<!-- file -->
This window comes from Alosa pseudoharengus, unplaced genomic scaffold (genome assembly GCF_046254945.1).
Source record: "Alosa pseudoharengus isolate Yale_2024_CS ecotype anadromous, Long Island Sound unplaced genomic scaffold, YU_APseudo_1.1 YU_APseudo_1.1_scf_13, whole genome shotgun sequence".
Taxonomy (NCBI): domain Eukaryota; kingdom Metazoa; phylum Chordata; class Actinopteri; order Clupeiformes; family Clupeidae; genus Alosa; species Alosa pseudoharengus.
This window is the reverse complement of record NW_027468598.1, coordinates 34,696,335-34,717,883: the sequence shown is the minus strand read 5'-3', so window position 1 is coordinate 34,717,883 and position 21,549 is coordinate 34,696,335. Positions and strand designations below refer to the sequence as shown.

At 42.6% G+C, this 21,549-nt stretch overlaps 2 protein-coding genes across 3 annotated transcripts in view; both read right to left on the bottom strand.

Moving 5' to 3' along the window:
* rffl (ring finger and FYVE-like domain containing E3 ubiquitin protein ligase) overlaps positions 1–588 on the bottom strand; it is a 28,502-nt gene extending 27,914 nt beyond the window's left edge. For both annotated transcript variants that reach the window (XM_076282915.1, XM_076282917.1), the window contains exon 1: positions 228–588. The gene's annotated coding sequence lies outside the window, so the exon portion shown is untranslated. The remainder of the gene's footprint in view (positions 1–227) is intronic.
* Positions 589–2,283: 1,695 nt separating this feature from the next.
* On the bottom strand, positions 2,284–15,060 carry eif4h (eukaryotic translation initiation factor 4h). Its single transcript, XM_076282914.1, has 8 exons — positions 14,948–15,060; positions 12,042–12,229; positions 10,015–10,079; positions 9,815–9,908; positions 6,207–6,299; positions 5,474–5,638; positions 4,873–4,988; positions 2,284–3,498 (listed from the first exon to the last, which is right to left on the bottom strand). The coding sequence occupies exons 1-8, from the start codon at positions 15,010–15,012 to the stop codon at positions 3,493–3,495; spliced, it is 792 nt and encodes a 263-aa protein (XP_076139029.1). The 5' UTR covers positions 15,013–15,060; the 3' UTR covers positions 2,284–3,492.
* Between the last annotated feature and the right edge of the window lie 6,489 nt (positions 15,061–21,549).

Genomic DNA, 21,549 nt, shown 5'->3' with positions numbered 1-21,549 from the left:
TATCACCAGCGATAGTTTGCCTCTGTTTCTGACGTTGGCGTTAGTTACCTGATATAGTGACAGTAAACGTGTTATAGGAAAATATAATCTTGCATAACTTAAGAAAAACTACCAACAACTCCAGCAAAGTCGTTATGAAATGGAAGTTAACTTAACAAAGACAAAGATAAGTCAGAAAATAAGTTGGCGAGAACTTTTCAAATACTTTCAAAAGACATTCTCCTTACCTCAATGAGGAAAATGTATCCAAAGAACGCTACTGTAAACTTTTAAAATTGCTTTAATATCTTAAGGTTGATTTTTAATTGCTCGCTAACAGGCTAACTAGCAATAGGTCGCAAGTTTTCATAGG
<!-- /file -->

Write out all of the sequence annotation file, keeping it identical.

This window comes from Alosa pseudoharengus, unplaced genomic scaffold (genome assembly GCF_046254945.1).
Source record: "Alosa pseudoharengus isolate Yale_2024_CS ecotype anadromous, Long Island Sound unplaced genomic scaffold, YU_APseudo_1.1 YU_APseudo_1.1_scf_13, whole genome shotgun sequence".
Taxonomy (NCBI): domain Eukaryota; kingdom Metazoa; phylum Chordata; class Actinopteri; order Clupeiformes; family Clupeidae; genus Alosa; species Alosa pseudoharengus.
This window is the reverse complement of record NW_027468598.1, coordinates 34,696,335-34,717,883: the sequence shown is the minus strand read 5'-3', so window position 1 is coordinate 34,717,883 and position 21,549 is coordinate 34,696,335. Positions and strand designations below refer to the sequence as shown.

At 42.6% G+C, this 21,549-nt stretch overlaps 2 protein-coding genes across 3 annotated transcripts in view; both read right to left on the bottom strand.

Moving 5' to 3' along the window:
* rffl (ring finger and FYVE-like domain containing E3 ubiquitin protein ligase) overlaps positions 1–588 on the bottom strand; it is a 28,502-nt gene extending 27,914 nt beyond the window's left edge. For both annotated transcript variants that reach the window (XM_076282915.1, XM_076282917.1), the window contains exon 1: positions 228–588. The gene's annotated coding sequence lies outside the window, so the exon portion shown is untranslated. The remainder of the gene's footprint in view (positions 1–227) is intronic.
* Positions 589–2,283: 1,695 nt separating this feature from the next.
* On the bottom strand, positions 2,284–15,060 carry eif4h (eukaryotic translation initiation factor 4h). Its single transcript, XM_076282914.1, has 8 exons — positions 14,948–15,060; positions 12,042–12,229; positions 10,015–10,079; positions 9,815–9,908; positions 6,207–6,299; positions 5,474–5,638; positions 4,873–4,988; positions 2,284–3,498 (listed from the first exon to the last, which is right to left on the bottom strand). The coding sequence occupies exons 1-8, from the start codon at positions 15,010–15,012 to the stop codon at positions 3,493–3,495; spliced, it is 792 nt and encodes a 263-aa protein (XP_076139029.1). The 5' UTR covers positions 15,013–15,060; the 3' UTR covers positions 2,284–3,492.
* Between the last annotated feature and the right edge of the window lie 6,489 nt (positions 15,061–21,549).

Genomic DNA, 21,549 nt, shown 5'->3' with positions numbered 1-21,549 from the left:
TATCACCAGCGATAGTTTGCCTCTGTTTCTGACGTTGGCGTTAGTTACCTGATATAGTGACAGTAAACGTGTTATAGGAAAATATAATCTTGCATAACTTAAGAAAAACTACCAACAACTCCAGCAAAGTCGTTATGAAATGGAAGTTAACTTAACAAAGACAAAGATAAGTCAGAAAATAAGTTGGCGAGAACTTTTCAAATACTTTCAAAAGACATTCTCCTTACCTCAATGAGGAAAATGTATCCAAAGAACGCTACTGTAAACTTTTAAAATTGCTTTAATATCTTAAGGTTGATTTTTAATTGCTCGCTAACAGGCTAACTAGCAATAGGTCGCAAGTTTTCATAGG